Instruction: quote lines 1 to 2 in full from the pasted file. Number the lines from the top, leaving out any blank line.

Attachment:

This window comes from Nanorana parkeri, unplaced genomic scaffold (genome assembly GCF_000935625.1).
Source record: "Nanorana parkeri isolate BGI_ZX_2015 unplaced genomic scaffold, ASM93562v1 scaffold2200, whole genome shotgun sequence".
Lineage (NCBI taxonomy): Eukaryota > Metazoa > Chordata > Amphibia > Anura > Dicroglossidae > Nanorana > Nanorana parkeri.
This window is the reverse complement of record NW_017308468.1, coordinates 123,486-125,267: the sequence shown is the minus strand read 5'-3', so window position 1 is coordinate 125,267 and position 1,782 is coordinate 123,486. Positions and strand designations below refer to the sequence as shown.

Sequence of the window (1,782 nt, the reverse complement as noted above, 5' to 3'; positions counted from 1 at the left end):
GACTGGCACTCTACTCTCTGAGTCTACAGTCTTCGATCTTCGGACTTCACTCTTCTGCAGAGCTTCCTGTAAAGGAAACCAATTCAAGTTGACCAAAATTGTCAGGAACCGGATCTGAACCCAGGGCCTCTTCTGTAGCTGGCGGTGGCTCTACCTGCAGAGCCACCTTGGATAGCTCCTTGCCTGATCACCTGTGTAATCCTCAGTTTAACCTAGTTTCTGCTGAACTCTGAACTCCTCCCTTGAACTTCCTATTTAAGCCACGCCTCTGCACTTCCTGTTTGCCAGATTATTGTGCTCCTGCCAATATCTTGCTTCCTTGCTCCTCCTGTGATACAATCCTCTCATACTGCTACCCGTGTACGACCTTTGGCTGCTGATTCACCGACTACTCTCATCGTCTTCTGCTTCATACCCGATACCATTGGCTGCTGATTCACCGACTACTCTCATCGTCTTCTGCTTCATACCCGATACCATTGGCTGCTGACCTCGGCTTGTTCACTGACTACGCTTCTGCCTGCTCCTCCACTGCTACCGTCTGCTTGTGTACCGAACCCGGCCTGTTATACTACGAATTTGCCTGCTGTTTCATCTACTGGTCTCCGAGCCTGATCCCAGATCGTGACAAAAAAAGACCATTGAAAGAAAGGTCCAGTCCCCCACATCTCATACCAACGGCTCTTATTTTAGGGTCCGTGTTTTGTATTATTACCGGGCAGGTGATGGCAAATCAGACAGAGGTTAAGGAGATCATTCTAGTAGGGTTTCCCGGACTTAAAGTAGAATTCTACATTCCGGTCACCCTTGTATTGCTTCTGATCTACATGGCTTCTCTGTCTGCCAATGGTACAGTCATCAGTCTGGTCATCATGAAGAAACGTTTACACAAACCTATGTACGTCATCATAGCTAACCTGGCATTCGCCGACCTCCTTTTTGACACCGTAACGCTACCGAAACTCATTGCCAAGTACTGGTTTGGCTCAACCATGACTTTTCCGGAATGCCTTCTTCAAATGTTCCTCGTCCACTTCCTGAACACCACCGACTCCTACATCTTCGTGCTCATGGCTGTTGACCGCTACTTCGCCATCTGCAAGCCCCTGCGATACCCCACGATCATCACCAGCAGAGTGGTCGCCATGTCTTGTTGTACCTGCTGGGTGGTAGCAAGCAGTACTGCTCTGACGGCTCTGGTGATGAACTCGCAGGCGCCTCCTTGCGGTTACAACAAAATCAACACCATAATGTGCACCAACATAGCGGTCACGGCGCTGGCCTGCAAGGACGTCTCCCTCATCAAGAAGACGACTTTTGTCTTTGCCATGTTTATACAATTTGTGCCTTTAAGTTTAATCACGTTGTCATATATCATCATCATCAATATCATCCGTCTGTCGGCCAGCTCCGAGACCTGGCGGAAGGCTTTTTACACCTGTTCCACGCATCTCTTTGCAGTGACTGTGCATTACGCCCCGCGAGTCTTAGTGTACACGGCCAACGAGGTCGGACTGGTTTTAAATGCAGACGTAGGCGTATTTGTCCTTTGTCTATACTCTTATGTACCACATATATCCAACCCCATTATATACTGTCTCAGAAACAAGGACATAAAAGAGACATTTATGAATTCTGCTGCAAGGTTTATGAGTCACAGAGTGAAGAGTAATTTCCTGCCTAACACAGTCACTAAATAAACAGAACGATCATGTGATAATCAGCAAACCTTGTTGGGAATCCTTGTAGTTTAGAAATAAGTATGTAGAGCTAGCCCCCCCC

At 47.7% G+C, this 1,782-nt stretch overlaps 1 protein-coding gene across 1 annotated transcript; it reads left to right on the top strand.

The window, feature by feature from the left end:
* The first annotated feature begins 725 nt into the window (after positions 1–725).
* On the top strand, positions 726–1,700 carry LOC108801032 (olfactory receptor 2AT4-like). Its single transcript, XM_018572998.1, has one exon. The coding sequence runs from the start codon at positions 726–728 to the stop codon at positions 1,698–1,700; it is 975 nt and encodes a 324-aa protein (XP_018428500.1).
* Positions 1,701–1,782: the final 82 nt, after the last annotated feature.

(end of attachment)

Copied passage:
This window comes from Nanorana parkeri, unplaced genomic scaffold (genome assembly GCF_000935625.1).
Source record: "Nanorana parkeri isolate BGI_ZX_2015 unplaced genomic scaffold, ASM93562v1 scaffold2200, whole genome shotgun sequence".